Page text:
Terrance Heath

LGBT Hate Crimes Timeline

Filed By Terrance Heath | October 07, 2008 6:00 PM | comments

Filed in: Living, Media, Politics, Politics
Tags: hate crimes against LGBT people

Yesterday was the 10th anniversary of Matthew Shepard's murder. I didn't get chance to blog about it (or much else) yesterday.

Ten years ago yesterday, I was in a hotel in Albuquerque, NM -- helping to facilitate an HIV/AIDS prevention and education training for a Latina organization -- when heard about Matthew Shepard. I was brushing my teeth while listening to the morning news on television. (I still watched TV news back then.) At some point during the report about Shepard, I came out of the bathroom and sat down on the bed. I may have still had my toothbrush in my mouth. I know I was only half dressed, and had to hurry to finish dressing and get downstairs for the training.

It was an hour before I could speak to anyone, and even then I could only manage to tell them what I'd seen on the news. I kept running back up to my room to catch the news during breaks. At some point my update was that Matthew had died. Later, I flew back to D.C., and the first thing I did was to go to a huge rally at the Capitol, where I met up with some of my friends who were also trying to get their brains around what happened.

The response to Shepard's death was huge. But, like Cathy wrote, a lot has happened since then. A lot of people have been targets and victims of hate crimes.

The short answer is all about who Matt was and who we are as a community. He was white, educated and in many ways the archetype of the "good gay." Was this really the truth? I watched Judy Shepard speak at American University last night, as always a powerful voice for diversity and, as always, she kept it real. Matt was not perfect, he was a beloved child, but flawed like all of us. His family loved him and misses him horribly. Their ability to turn grief to action humbles me every day in my work with the Matthew Shepard Foundation.

So today, instead of another re-telling of a story we are all too familiar with, I ask you to google a couple of names: J.R. Warren and Sakia Gunn. I also worked to get the media - and the community - to pay attention to these brutal hate crimes, without nearly as much success. Read their stories, see who they were. Do the math. Ask yourself why the thousands who hit the streets for Matthew Shepard in new York City could not take the PATH train to Newark for Sakia. Why was I one of a bare handful of white folks are her funeral? Why indeed.

That's part of the reason I started the LGBT Hate Crimes Project; to tell those stories that we aren't too familiar with. There are lots of them. Too many in fact, to the point that it's impossible to tell them all.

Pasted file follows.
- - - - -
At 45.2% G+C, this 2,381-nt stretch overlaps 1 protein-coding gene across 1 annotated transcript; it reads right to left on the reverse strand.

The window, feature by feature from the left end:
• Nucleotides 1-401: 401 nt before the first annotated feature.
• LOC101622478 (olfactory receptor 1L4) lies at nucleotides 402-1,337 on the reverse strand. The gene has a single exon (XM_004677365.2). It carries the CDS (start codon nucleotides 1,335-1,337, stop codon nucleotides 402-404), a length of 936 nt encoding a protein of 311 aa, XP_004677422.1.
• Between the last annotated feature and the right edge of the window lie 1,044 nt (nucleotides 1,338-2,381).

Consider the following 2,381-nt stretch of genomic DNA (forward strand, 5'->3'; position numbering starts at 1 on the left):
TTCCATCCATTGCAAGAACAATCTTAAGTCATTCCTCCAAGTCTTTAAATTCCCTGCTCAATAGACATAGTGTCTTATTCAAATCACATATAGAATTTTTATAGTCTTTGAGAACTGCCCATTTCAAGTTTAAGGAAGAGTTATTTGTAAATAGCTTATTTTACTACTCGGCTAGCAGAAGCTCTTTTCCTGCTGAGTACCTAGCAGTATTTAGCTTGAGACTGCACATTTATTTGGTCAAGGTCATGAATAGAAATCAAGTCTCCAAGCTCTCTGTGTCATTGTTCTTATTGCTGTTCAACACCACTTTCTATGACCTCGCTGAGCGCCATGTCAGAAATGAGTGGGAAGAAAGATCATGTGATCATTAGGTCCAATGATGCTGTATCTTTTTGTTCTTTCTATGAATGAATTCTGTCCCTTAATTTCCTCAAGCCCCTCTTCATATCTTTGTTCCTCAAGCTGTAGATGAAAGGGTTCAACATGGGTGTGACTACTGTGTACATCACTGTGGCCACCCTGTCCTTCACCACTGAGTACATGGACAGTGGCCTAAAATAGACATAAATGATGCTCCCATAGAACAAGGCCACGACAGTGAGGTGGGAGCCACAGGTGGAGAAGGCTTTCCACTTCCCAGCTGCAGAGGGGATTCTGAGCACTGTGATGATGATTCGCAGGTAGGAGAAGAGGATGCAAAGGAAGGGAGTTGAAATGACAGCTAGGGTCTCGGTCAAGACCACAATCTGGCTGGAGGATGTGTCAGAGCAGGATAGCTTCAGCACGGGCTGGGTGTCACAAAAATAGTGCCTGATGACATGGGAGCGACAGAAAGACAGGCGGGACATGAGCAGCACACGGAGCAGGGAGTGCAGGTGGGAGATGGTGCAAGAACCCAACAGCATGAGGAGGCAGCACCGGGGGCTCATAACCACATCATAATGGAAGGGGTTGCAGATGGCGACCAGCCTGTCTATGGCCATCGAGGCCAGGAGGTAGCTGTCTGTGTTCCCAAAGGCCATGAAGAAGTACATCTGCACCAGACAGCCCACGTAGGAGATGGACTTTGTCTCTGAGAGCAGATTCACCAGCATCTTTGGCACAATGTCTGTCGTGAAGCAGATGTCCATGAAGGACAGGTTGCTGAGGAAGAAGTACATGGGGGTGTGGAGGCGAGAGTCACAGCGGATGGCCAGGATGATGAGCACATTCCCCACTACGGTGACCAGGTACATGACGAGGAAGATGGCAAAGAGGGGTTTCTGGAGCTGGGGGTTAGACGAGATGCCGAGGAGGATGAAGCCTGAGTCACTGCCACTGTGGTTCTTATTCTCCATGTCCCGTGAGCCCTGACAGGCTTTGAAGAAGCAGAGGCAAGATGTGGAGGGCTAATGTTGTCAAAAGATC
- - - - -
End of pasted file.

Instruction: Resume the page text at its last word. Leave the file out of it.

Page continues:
For more than a year now, I've been researching and re-telling the ones that I can. In a previous post, I included a timeline of LGBT hate crimes, based on the cases I've researched. In the spirit of remembering Matthew's death, and in the spirit of Cathy's post about remember all the others whose names and stories are not as familiar, I'm re-posting the timeline.

I've also been playing around with Splashcast for a while now, and decided to create a "channel" consisting of the videos I've gathered on some of these stories.

Add LGBT Hate Crimes to your page

For the duration of the week, I'm going to make an effort to add a few more stories to the ones above.


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What a resource, Terrance.

I hope to never have to use it in the future. :(

Melanie Davis | October 7, 2008 10:41 PM

Yes, thank you! Like Remembering Our Dead, perhaps in conjunction, this could be a useful tool to remind people of just how much we need hate crimes protections like a united ENDA.

You know when I read that they were dedicating a bench to Mathew, all I could think about was what about everyone else. So many have died or been attacked in some ways. I am not saying that what happened to matthew shouldn't be acknowledged but his death is not more important than someone else because he was white and educated. I really believe we need to come together to fight all of the isms together. Sexism, racism, cisexism, and homophobia are all fruit of the same poisonous tree.

In my humble opinion, this is the pivotal issue of our movement in the 21rst century. Based on a reasonable projection, given the creeping fascism that always employs a marginalized scapegoat, we can easily project a worsening scenario in the next decade.
The death of innocents cannot, must not continue without our persistent attention to the disease of hate. Hate is strange malady in the fact that it afflicts so many others outside of the host.
Hate crimes are a symptom of a diseased society that must be healed from within.
Often have I pondered the broad disparities of societal reactions to racially motivated murders compared to gender based murders.
Our third class status as citizens of this country allows the media at large, and even members of the TGLB community, to react with apathy...if we react all.
I received proof of our communal apathy last month when I wrote a letter to TG News asking my community for support, assistance, input etc. for a book on TG hate crime I was thinking about writing. Nobody wrote to me. Nobody.
I still think a book on the wholesale, continuous murder of diversity by hate crimes is an important thing...a necessary thing to point to the inhumanity of gender oppression.
But I can't help but also think that we are compicit by our apathy.

If anyone who reads this would like to make this book happen I will offer whatever talents I have as a writer to collaborate. This could even be a group effort that would elevate our esprit de corp in the dusk of the forthcoming long sad night.

On a personal, McCain, Palin, Qbama, and Biden can all kiss my transexual ass. I am legally married to the woman of my dreams for 28 years.

Namaste Rosie